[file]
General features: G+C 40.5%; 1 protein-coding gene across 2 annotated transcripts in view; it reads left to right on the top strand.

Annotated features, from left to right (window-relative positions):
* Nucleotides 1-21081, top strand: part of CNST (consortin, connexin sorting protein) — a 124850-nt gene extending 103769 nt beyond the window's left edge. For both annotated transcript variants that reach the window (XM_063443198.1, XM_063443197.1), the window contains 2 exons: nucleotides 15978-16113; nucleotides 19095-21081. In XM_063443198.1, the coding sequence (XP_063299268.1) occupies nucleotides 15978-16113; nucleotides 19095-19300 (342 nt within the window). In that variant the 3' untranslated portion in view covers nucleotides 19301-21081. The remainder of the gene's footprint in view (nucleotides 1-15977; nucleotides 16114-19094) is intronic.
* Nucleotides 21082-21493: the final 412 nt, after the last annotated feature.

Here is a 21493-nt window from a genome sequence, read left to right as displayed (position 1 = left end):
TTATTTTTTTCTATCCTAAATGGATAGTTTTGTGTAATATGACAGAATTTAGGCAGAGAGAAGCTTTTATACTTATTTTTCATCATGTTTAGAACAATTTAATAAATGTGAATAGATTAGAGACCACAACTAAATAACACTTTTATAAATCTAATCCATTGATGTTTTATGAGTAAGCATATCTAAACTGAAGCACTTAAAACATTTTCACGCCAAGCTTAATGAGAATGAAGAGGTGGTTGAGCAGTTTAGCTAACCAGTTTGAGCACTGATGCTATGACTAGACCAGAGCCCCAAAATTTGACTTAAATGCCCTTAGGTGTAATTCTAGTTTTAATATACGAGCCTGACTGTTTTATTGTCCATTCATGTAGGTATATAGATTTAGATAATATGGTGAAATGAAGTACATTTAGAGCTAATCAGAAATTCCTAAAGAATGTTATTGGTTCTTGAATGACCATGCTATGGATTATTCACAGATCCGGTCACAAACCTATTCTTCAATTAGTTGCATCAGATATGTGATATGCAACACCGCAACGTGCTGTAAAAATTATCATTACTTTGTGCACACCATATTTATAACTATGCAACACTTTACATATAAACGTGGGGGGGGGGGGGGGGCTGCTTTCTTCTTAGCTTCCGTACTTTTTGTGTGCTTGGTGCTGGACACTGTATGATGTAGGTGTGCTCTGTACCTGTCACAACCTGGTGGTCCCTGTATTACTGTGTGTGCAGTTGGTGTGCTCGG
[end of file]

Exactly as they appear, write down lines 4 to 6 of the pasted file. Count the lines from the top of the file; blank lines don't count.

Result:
* Nucleotides 21082-21493: the final 412 nt, after the last annotated feature.

Here is a 21493-nt window from a genome sequence, read left to right as displayed (position 1 = left end):
TTATTTTTTTCTATCCTAAATGGATAGTTTTGTGTAATATGACAGAATTTAGGCAGAGAGAAGCTTTTATACTTATTTTTCATCATGTTTAGAACAATTTAATAAATGTGAATAGATTAGAGACCACAACTAAATAACACTTTTATAAATCTAATCCATTGATGTTTTATGAGTAAGCATATCTAAACTGAAGCACTTAAAACATTTTCACGCCAAGCTTAATGAGAATGAAGAGGTGGTTGAGCAGTTTAGCTAACCAGTTTGAGCACTGATGCTATGACTAGACCAGAGCCCCAAAATTTGACTTAAATGCCCTTAGGTGTAATTCTAGTTTTAATATACGAGCCTGACTGTTTTATTGTCCATTCATGTAGGTATATAGATTTAGATAATATGGTGAAATGAAGTACATTTAGAGCTAATCAGAAATTCCTAAAGAATGTTATTGGTTCTTGAATGACCATGCTATGGATTATTCACAGATCCGGTCACAAACCTATTCTTCAATTAGTTGCATCAGATATGTGATATGCAACACCGCAACGTGCTGTAAAAATTATCATTACTTTGTGCACACCATATTTATAACTATGCAACACTTTACATATAAACGTGGGGGGGGGGGGGGGGCTGCTTTCTTCTTAGCTTCCGTACTTTTTGTGTGCTTGGTGCTGGACACTGTATGATGTAGGTGTGCTCTGTACCTGTCACAACCTGGTGGTCCCTGTATTACTGTGTGTGCAGTTGGTGTGCTCGG